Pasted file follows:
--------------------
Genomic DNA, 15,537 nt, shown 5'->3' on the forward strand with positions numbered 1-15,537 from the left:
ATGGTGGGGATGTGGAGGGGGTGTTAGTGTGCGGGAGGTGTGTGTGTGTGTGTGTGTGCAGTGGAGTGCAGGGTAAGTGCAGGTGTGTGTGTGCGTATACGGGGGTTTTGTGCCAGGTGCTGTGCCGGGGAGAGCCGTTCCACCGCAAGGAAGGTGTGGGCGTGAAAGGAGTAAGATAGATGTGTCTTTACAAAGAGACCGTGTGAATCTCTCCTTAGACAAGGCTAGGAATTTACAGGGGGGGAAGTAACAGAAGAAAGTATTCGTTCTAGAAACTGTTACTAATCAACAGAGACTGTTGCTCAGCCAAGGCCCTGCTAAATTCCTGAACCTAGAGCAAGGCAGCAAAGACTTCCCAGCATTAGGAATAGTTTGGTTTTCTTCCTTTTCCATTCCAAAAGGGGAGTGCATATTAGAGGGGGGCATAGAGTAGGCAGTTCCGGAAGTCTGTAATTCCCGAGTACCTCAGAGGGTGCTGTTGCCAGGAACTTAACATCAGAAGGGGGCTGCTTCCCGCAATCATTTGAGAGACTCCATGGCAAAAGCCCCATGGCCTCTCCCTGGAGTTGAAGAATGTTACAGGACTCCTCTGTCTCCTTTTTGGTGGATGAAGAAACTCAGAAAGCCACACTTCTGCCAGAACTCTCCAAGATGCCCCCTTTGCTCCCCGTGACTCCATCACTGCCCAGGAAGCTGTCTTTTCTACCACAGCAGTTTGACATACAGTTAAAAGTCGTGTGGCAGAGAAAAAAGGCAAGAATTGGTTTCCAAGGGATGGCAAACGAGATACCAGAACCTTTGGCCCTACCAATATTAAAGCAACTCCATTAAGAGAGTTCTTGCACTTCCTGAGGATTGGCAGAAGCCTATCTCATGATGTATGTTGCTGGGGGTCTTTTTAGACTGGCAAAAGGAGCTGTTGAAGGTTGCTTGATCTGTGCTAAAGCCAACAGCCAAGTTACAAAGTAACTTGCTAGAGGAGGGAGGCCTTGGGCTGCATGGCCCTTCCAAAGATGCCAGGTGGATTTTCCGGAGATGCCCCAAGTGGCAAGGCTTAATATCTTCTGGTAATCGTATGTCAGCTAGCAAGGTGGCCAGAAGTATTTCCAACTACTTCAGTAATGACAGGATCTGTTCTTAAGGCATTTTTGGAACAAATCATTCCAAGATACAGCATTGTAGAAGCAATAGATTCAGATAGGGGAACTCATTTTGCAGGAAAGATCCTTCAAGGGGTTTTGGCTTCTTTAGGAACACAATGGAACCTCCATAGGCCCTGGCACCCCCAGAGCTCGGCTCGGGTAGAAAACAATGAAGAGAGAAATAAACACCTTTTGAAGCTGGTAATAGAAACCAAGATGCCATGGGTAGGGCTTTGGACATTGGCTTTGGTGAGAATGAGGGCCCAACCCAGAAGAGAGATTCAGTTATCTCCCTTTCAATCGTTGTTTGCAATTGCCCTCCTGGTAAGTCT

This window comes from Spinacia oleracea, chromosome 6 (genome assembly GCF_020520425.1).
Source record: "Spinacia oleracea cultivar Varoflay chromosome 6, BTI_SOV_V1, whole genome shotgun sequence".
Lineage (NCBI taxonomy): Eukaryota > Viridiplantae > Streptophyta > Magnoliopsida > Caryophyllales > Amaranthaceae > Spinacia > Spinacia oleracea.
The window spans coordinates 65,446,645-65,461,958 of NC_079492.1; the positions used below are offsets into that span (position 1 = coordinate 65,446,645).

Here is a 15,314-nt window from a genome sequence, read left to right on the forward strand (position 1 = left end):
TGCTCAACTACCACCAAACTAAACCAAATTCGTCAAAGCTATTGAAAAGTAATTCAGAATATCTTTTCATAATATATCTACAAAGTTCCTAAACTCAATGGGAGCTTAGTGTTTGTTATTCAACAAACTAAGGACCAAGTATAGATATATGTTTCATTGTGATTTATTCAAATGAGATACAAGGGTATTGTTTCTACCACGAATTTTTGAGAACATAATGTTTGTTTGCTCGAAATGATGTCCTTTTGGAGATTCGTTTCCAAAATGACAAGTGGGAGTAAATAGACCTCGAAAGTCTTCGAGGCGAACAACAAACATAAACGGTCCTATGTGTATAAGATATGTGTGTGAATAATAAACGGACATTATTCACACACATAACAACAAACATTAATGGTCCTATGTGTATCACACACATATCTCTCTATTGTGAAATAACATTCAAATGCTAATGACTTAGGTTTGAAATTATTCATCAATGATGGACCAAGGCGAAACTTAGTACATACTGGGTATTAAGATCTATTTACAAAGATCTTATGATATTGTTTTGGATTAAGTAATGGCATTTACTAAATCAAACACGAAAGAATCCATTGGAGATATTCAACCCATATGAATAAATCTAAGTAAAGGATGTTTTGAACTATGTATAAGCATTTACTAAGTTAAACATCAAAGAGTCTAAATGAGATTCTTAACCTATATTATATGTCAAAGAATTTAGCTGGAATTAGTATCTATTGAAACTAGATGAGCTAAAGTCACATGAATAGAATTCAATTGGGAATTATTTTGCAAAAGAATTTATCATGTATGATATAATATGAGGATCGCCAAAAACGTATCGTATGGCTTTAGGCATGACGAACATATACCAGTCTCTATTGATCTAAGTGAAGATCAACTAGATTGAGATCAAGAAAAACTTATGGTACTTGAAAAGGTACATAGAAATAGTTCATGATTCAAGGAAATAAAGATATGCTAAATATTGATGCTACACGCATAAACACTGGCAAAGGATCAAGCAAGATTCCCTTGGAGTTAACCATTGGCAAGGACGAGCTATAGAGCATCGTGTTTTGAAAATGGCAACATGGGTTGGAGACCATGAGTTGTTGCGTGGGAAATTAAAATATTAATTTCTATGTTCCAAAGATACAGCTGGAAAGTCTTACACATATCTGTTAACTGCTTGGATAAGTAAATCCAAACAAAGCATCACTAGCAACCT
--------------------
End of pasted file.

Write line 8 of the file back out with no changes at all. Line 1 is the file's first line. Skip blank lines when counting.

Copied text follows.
TGCTCAACTACCACCAAACTAAACCAAATTCGTCAAAGCTATTGAAAAGTAATTCAGAATATCTTTTCATAATATATCTACAAAGTTCCTAAACTCAATGGGAGCTTAGTGTTTGTTATTCAACAAACTAAGGACCAAGTATAGATATATGTTTCATTGTGATTTATTCAAATGAGATACAAGGGTATTGTTTCTACCACGAATTTTTGAGAACATAATGTTTGTTTGCTCGAAATGATGTCCTTTTGGAGATTCGTTTCCAAAATGACAAGTGGGAGTAAATAGACCTCGAAAGTCTTCGAGGCGAACAACAAACATAAACGGTCCTATGTGTATAAGATATGTGTGTGAATAATAAACGGACATTATTCACACACATAACAACAAACATTAATGGTCCTATGTGTATCACACACATATCTCTCTATTGTGAAATAACATTCAAATGCTAATGACTTAGGTTTGAAATTATTCATCAATGATGGACCAAGGCGAAACTTAGTACATACTGGGTATTAAGATCTATTTACAAAGATCTTATGATATTGTTTTGGATTAAGTAATGGCATTTACTAAATCAAACACGAAAGAATCCATTGGAGATATTCAACCCATATGAATAAATCTAAGTAAAGGATGTTTTGAACTATGTATAAGCATTTACTAAGTTAAACATCAAAGAGTCTAAATGAGATTCTTAACCTATATTATATGTCAAAGAATTTAGCTGGAATTAGTATCTATTGAAACTAGATGAGCTAAAGTCACATGAATAGAATTCAATTGGGAATTATTTTGCAAAAGAATTTATCATGTATGATATAATATGAGGATCGCCAAAAACGTATCGTATGGCTTTAGGCATGACGAACATATACCAGTCTCTATTGATCTAAGTGAAGATCAACTAGATTGAGATCAAGAAAAACTTATGGTACTTGAAAAGGTACATAGAAATAGTTCATGATTCAAGGAAATAAAGATATGCTAAATATTGATGCTACACGCATAAACACTGGCAAAGGATCAAGCAAGATTCCCTTGGAGTTAACCATTGGCAAGGACGAGCTATAGAGCATCGTGTTTTGAAAATGGCAACATGGGTTGGAGACCATGAGTTGTTGCGTGGGAAATTAAAATATTAATTTCTATGTTCCAAAGATACAGCTGGAAAGTCTTACACATATCTGTTAACTGCTTGGATAAGTAAATCCAAACAAAGCATCACTAGCAACCT